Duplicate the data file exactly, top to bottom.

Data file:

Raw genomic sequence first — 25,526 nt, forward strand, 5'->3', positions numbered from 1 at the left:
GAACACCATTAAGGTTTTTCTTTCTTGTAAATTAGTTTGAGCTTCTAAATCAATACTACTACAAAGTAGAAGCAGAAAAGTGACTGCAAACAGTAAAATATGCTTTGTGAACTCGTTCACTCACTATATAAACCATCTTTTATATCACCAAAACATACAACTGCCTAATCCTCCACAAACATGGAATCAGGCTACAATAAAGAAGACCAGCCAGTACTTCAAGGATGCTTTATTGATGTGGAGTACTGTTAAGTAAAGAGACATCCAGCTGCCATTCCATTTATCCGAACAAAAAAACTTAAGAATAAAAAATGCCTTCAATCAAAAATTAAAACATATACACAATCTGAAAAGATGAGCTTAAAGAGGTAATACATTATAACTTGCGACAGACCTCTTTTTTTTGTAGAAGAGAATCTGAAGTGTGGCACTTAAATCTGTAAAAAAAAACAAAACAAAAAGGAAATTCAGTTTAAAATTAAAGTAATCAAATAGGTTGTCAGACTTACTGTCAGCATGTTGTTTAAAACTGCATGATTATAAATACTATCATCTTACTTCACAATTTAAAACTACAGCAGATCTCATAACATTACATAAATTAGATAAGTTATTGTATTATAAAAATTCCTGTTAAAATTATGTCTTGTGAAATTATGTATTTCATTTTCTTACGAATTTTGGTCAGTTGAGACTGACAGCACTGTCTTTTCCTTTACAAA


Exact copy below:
Raw genomic sequence first — 25,526 nt, forward strand, 5'->3', positions numbered from 1 at the left:
GAACACCATTAAGGTTTTTCTTTCTTGTAAATTAGTTTGAGCTTCTAAATCAATACTACTACAAAGTAGAAGCAGAAAAGTGACTGCAAACAGTAAAATATGCTTTGTGAACTCGTTCACTCACTATATAAACCATCTTTTATATCACCAAAACATACAACTGCCTAATCCTCCACAAACATGGAATCAGGCTACAATAAAGAAGACCAGCCAGTACTTCAAGGATGCTTTATTGATGTGGAGTACTGTTAAGTAAAGAGACATCCAGCTGCCATTCCATTTATCCGAACAAAAAAACTTAAGAATAAAAAATGCCTTCAATCAAAAATTAAAACATATACACAATCTGAAAAGATGAGCTTAAAGAGGTAATACATTATAACTTGCGACAGACCTCTTTTTTTTGTAGAAGAGAATCTGAAGTGTGGCACTTAAATCTGTAAAAAAAAACAAAACAAAAAGGAAATTCAGTTTAAAATTAAAGTAATCAAATAGGTTGTCAGACTTACTGTCAGCATGTTGTTTAAAACTGCATGATTATAAATACTATCATCTTACTTCACAATTTAAAACTACAGCAGATCTCATAACATTACATAAATTAGATAAGTTATTGTATTATAAAAATTCCTGTTAAAATTATGTCTTGTGAAATTATGTATTTCATTTTCTTACGAATTTTGGTCAGTTGAGACTGACAGCACTGTCTTTTCCTTTACAAA